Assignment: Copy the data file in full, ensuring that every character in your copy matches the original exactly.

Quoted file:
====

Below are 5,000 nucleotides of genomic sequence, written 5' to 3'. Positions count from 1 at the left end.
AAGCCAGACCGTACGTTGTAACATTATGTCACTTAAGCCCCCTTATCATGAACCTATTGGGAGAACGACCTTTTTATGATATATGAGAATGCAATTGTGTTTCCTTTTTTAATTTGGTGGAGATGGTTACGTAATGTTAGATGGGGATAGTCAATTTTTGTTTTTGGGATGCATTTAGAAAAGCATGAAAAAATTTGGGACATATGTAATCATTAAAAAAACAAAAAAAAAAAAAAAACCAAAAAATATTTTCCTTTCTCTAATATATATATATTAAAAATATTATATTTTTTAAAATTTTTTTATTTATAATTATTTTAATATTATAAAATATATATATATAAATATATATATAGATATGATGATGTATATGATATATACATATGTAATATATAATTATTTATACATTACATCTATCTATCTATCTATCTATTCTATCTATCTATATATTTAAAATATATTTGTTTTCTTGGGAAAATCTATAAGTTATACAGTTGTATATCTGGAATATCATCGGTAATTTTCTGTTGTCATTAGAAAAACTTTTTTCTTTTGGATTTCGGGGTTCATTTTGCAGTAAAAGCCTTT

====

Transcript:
Below are 5,000 nucleotides of genomic sequence, written 5' to 3'. Positions count from 1 at the left end.
AAGCCAGACCGTACGTTGTAACATTATGTCACTTAAGCCCCCTTATCATGAACCTATTGGGAGAACGACCTTTTTATGATATATGAGAATGCAATTGTGTTTCCTTTTTTAATTTGGTGGAGATGGTTACGTAATGTTAGATGGGGATAGTCAATTTTTGTTTTTGGGATGCATTTAGAAAAGCATGAAAAAATTTGGGACATATGTAATCATTAAAAAAACAAAAAAAAAAAAAAAACCAAAAAATATTTTCCTTTCTCTAATATATATATATTAAAAATATTATATTTTTTAAAATTTTTTTATTTATAATTATTTTAATATTATAAAATATATATATATAAATATATATATAGATATGATGATGTATATGATATATACATATGTAATATATAATTATTTATACATTACATCTATCTATCTATCTATCTATTCTATCTATCTATATATTTAAAATATATTTGTTTTCTTGGGAAAATCTATAAGTTATACAGTTGTATATCTGGAATATCATCGGTAATTTTCTGTTGTCATTAGAAAAACTTTTTTCTTTTGGATTTCGGGGTTCATTTTGCAGTAAAAGCCTTT